Water utility sale debated; 2 counties would get windfall, but some want to retain utility; 'A good opportunity'


LAUREL -- Prince George's and Montgomery County officials will meet today to decide whether to take the first step toward selling the nation's seventh-largest water and sewer company. But already, the proposal is in trouble.

The Montgomery County Council has decided that a yearlong, $400,000 study of the Washington Suburban Sanitary Commission has failed to prove ratepayers would benefit if the utility's assets were sold.

"We're not saying privatization is bad, that it will not happen [ever]. We are saying the case has not been made," said council President Isiah Leggett, a member of the WSSC task force.

Leggett said he hopes the 15-member panel will recommend to the state legislature that it delay action and allow the two counties to work on improving the structure and management of WSSC.

The council members also said they wanted any decision about WSSC to be made locally and not by the legislature.

However, the financial and political pressures to do something are growing. And history shows that when it comes to WSSC, the two counties agree on very little.

By one estimate, the utility is worth $3 billion. In cash-strapped Prince George's, a windfall of even a third of that would build a lot of schools, hire a lot of police officers or pave a lot of roads.

Several speakers at a public hearing in Greenbelt in July spoke in favor of selling WSSC to bolster the Prince George's budget.

At least five companies have expressed interest in owning the utility, which has 1.6 million customers and a reputation for delivering a quality product.

State Del. John A. Giannetti Jr., a Laurel Democrat, is drafting bills for next session to sell the utility and split the profit between the two counties.

He says he decided to get involved when he heard the $3 billion figure. A third of that would be required to pay off the WSSC's debt.

"That is a good opportunity. I know Prince George's could use that money," Giannetti said. He said he is sponsoring the bills "because you can't have a debate without a motion on the floor."

The money resonates in more prosperous Montgomery County as well, if for slightly different reasons.

WSSC commissioner and task force member Kevin Maloney noted that the present set-up has resulted in the utility staggering under $1 billion in debt. "That's 40 cents [in debt service] on every dollar on a ratepayer's bill," he said. "That's an onerous amount. A private company couldn't do that. A private company couldn't afford to."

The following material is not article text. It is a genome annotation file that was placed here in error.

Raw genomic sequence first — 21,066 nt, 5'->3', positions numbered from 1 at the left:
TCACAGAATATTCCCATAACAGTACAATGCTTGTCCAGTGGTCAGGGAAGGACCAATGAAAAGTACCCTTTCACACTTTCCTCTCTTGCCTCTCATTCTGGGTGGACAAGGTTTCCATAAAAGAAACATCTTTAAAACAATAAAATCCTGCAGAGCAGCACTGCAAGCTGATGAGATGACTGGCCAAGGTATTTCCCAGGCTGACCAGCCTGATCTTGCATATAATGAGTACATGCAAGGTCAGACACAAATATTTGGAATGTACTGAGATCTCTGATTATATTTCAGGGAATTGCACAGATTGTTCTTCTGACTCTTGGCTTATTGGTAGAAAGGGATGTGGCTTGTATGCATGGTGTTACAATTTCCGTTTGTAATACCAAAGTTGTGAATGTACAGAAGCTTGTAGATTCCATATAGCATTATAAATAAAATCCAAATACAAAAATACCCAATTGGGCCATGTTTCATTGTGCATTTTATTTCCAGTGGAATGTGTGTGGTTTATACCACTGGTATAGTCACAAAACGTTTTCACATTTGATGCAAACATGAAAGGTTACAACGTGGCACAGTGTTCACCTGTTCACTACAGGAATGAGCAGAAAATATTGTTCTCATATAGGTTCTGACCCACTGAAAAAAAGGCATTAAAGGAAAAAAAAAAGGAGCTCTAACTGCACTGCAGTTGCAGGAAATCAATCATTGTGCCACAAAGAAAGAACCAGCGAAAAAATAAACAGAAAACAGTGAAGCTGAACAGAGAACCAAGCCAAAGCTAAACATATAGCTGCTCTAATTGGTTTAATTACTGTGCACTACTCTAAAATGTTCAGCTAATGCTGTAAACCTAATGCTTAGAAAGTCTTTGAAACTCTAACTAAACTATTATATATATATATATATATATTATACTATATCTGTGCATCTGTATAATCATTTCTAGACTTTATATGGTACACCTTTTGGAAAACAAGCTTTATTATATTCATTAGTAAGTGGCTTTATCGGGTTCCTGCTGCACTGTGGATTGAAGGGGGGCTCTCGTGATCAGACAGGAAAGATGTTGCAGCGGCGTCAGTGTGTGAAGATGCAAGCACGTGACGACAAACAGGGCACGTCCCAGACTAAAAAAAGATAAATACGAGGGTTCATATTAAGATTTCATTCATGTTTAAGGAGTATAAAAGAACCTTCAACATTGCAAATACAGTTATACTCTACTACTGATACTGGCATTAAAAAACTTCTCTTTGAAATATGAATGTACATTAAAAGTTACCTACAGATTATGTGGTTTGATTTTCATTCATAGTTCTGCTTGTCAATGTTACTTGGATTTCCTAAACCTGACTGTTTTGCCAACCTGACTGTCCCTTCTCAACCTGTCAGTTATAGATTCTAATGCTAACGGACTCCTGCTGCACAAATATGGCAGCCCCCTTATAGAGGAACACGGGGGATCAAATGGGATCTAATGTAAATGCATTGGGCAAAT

Passing along costs

State Sen. Arthur Dorman, a Prince George's Democrat and task force member, counters that privatization would have its own costs.

Dorman said a private company would have to pass along to ratepayers the purchase cost and property taxes for the watersheds, reservoirs and treatment plants that WSSC does not have to pay. "Tell me how that's good for the ratepayer," he said.

He said he agrees with Leggett that the best course of action is to restructure WSSC and modify the way it is governed.

Maloney, however, said it is unrealistic to think that the "clumsy" bi-county arrangement that caused the problem can solve it.

Even Nancy Dacek, a member of the Montgomery County Council who wants the privatization issue resolved locally, acknowledged that getting the two counties to agree on anything "is nearly impossible."


Created in 1918 by the state legislature, WSSC is the only water utility in Maryland not subject to the authority of the state Public Service Commission. Its budget must be approved by the two county councils.

WSSC is run by six commissioners, three from each county appointed by their respective county executives.

Deadlocks of 3-3 are common. It took years for the utility to decide in which county to build its headquarters. It has been operating without an executive director for several months because of inter-county bickering.

"We're controlled by no one and picked at by everyone," said Maloney.

Leggett said that could be fixed by adding a seventh member, perhaps a member of the Public Service Commission or someone appointed by the governor.

Even that issue is being debated, with Dorman suggesting three more members to avoid putting too much pressure on one person to be the tie-breaker.

Maloney said the debate has become more emotional and complicated than it has to be.

"All we're talking about selling is the ability to filter water, filter waste water and transmit the final product," he said. "Nothing more, nothing less."

Pub Date: 9/13/99

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